How to Find a Literary Agent

As requested by @fm. I'm happy to answer any other publishing-related questions if people have them (and I have an answer!). Finding an agent is a daunting process, but here are the general steps to take.
  1. 1.
    Finish your manuscript. Yes, the whole thing.
    This is a pretty common question: how much of the book do I have to write before I start looking for an agent. The answer - for everyone writing fiction and memoir - is THE ENTIRE THING. Why? For many reasons but the big one being that it is much easier to start a book than to complete it. Complete it. Non-negotiable.
  2. 2.
    After you have finished it, revise it, revise it, revise it.
    I think the single biggest mistake that aspiring writers make is sending their world out into the world before it's ready. You need OBJECTIVE feedback; you need time away from it; you need to rewrite it so many times that you pretty much hate the book. Then...maybe...it's ready.
  3. 3.
    Revise it one more time.
    (I'm really saying this from a place of love.)
  4. 4.
    Please don't forget that, as cliche as it sounds, you never get a second chance to make a first impression. Especially with agents and all the competition you're facing.
  5. 5.
    Ok. So you've revised until you're basically at that bridge, ready to jump. Now it's time to start consider which agents you'd like to submit to.
  6. 6.
    Start compiling a BIIIIIIIIIIIIG list.
    (That's BIG, in case all the extra "i"s threw you.)
  7. 7.
    Consider books you admire or books that are comps to your own, then head to AgentQuery.com or Publishers Marketplace.
    Publishers Marketplace requires, I think, a $20 monthly fee, but it is extremely helpful at this juncture. It's the site where many agents post their sales/deals, and you can see who might be making a similar deal that you're looking for.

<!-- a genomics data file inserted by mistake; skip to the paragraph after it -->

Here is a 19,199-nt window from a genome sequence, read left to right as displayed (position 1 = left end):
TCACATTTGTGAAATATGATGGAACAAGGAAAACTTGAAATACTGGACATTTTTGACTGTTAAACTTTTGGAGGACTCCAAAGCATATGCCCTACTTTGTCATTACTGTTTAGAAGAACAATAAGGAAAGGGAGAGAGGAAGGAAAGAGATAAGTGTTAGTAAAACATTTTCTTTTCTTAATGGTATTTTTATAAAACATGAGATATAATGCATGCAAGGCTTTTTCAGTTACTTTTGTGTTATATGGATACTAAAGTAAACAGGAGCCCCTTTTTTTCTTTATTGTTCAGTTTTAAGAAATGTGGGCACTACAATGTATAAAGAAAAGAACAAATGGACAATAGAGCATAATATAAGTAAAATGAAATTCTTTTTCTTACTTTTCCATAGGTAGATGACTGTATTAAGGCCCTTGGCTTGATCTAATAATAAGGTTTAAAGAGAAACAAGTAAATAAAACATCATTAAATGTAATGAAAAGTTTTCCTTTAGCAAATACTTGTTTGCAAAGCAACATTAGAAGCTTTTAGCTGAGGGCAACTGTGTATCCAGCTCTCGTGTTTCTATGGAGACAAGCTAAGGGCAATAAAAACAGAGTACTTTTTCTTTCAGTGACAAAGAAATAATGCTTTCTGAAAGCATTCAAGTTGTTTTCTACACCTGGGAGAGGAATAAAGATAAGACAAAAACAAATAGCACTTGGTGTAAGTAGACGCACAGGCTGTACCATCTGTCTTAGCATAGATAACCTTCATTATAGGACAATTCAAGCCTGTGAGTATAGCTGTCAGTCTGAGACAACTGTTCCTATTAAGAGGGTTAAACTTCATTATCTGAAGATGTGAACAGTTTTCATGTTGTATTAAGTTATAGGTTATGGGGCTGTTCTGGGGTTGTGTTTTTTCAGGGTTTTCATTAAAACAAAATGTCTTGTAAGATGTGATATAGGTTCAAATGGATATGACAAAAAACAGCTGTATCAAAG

8. 8.
    Also, check the acknowledgments of the books you like: agents are inevitably thanked there too.
  9. 9.
    Now: I know you're thinking: WHAT THE FUCK? I'm just expected to blindly email these people???
  10. 10.
    Really???
  11. 11.
    That will never work!!!
  12. 12.
    Guess what? It does. The majority of authors I know - including yours truly - found their agents through email queries.
    (More on that in one second - I have a slightly tangential point to make.)
  13. 13.
    Yes, there are referrals and yes, they might find someone via a conference or whatnot, but honestly, even when I introduce an author to my agent, it's up to her (my agent) to assess if she likes the work and wants to represent it.
  14. 14.
    My point is that it might get her to take a closer look or a faster look, but it's not going to get her to rep it.
  15. 15.
    YOUR WORK HAS TO SPEAK FOR ITSELF.
  16. 16.
    That starts with the query letter.
  17. 17.
    Your query letter needs to contain VOICE; it needs to be concise but engaging; it needs to grab the agent (or her assistant) and have her think: IF I DON'T READ THIS BOOK NOW, SOMEONE ELSE IS GONNA GET IT, AND THAT CAN NEVER HAPPEN!
    Please do NOT water down your voice in your query letter: I used to critique these for readers on my now-defunct blog, and I really think the single biggest problem was that they were just...blah. Who wants to request a book on blah? Much less read 300 pages of blah?